The Autorité de la concurrence sanctions the Bigard Group for breaching an important commitment conditioning the takeover of Socopa
The Autorité de la concurrence, noting that the Bigard Group failed to fulfil a commitment involving the signing of a brand licensing agreement made during its February 2009 takeover of Socopa Viandes, has fined the company one million euros.
The commitments the Bigard Group made in 2009
A decision on 17 February 2009 authorised the Bigard Group to take sole control of Socopa Viandes. In order to avoid excessive concentration in the meat processing industry, the Ministry of the Economy1 made the deal subject to seven conditions, including the sale of five slaughterhouses or processing plants, prohibition of "range" discounts and the signing of a brand licensing agreement for the beef brand Valtéro, which until then belonged to Socopa. The purpose of this commitment was to counterbalance the excessively strong position the transaction gave the Bigard Group — a [65-70]% market share on the retail marinated meat market — and, consequently, to ensure that its brands (Bigard and Charal) still had competition.
The Bigard Group has implemented various practices that have stripped the commitment it made to sign a brand-licensing agreement of all substance.
The Bigard Group had an obligation to sign a brand-licensing agreement for the Valtéro brand so that a competitor could operate the latter, which is very well known to consumers. But through various practices, the Bigard Group removed all substance from the agreement.
Between late 2009 and early 2010 the Bigard Group affixed stickers to trays of Valtéro meat and Valtero product packaging telling consumers that the brand was becoming Socopa. The Bigard Group also featured the same visual identity as Valtéro products' packaging (the heart graphic charter, visual and gen code) on the entire Socopa line. Moreover, the Bigard Group rolled out print media and poster advertising campaigns informing the public of the change of Valtéro's name.
These practices effectively transferred the Valtero brand name recognition to Socopa, discouraging candidates likely to be interested in the brand licence.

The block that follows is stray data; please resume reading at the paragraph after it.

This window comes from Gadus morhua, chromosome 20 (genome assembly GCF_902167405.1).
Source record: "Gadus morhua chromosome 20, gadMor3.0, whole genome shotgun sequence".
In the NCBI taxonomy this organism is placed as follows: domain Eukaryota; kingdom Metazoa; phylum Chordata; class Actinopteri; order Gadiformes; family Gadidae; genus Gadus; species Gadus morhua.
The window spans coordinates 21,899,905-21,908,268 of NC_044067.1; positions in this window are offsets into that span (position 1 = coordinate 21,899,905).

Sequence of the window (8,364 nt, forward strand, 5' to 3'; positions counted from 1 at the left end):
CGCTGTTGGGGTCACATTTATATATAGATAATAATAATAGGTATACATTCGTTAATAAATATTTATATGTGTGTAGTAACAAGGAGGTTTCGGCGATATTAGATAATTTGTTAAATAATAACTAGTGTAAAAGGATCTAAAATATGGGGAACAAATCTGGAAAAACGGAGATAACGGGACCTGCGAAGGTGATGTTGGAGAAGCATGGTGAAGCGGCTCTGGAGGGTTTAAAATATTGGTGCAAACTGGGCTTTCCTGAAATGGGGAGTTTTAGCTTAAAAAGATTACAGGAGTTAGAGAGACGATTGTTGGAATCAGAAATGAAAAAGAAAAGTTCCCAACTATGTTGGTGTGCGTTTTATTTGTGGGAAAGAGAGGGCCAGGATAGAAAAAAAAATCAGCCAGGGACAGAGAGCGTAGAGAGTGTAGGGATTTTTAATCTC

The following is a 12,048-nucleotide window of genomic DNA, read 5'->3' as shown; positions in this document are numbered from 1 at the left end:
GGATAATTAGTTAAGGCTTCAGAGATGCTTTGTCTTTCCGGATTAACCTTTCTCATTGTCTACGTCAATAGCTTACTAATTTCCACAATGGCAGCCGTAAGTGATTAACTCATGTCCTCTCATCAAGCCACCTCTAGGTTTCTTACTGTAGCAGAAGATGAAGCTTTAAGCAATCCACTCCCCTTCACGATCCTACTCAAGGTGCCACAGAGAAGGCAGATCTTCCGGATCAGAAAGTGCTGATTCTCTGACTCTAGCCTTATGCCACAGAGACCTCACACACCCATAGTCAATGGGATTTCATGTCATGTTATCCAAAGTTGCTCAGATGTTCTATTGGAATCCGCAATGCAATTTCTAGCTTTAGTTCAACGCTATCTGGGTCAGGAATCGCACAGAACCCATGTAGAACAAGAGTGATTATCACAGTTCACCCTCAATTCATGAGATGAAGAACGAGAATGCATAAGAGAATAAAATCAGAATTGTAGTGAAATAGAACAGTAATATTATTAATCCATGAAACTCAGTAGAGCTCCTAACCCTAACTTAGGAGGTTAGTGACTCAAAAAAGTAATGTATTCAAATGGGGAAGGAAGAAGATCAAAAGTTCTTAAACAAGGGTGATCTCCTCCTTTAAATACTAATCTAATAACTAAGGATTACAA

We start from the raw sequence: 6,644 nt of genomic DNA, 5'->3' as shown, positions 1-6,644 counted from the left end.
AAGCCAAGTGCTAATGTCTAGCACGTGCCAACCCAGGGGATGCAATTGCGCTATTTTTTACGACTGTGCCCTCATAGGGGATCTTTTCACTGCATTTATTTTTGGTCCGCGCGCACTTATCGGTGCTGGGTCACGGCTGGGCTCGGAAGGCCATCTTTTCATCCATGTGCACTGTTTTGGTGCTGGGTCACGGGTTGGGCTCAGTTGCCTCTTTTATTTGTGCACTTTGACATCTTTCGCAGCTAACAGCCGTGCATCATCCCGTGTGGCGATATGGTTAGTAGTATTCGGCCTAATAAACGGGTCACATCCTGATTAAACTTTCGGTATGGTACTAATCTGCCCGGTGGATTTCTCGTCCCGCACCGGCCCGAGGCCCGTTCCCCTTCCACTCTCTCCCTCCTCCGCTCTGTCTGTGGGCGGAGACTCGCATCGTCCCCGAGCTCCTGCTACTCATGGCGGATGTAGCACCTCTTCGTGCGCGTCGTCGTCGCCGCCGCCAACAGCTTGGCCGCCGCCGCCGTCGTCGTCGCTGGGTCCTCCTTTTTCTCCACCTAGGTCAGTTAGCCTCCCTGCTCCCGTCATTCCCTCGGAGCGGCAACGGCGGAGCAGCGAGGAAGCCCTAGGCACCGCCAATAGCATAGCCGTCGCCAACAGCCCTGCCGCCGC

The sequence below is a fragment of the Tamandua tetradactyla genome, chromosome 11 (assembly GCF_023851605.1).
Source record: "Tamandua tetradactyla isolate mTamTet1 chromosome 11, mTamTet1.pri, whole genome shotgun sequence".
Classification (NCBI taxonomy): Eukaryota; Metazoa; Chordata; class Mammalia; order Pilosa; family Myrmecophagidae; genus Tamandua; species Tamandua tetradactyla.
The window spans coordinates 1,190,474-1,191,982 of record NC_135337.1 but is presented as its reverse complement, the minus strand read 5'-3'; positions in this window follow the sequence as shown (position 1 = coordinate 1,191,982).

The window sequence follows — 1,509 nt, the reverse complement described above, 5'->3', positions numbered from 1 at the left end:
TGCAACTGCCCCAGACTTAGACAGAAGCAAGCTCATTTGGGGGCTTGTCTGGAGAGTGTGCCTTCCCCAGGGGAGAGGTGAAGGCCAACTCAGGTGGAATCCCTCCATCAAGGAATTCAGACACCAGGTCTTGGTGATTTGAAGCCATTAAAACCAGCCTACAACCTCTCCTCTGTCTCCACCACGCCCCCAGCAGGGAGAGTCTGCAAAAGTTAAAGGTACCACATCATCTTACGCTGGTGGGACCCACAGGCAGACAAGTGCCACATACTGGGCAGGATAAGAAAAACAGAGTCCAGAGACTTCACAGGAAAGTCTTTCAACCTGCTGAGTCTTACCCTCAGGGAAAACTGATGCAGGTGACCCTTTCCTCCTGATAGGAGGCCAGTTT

Circumventing a commitment is a serious practice
The Bigard Group has stripped an important commitment of the authorisation decision, whose purpose was to drive competition on the meat-processing market and in supermarkets, of its substance. The other effect of these actions was to prevent the signing of the licensing agreement in good conditions, the initially interested party having decided not to finalise it2 .
This behaviour is all the more egregious as it was implemented on a large scale, by an operator particularly experienced in the meat industry, and only gradually ceased despite repeated warnings from the official responsible for monitoring fulfilment of the commitments. The Autorité, consequently, has fined Bigard Group one million euros.
1On 2 March 2009 the power of monitoring mergers was transferred from the Ministry of the Economy to the Autorité de la concurrence, which is also responsible for monitoring undertakings made by the parties to the operations.
2 Bigard Group had trouble finding a company to take over the license, so it eventually sold the brand. In May 2011 the Autorité de la concurrence authorised the Établissements Montfort to take over the brand.
> Read the entire text of decision 12-D-15 of 9 July 2012 on compliance with commitments in the decision authorising Bigard Group's takeover of Socopa Viandes.
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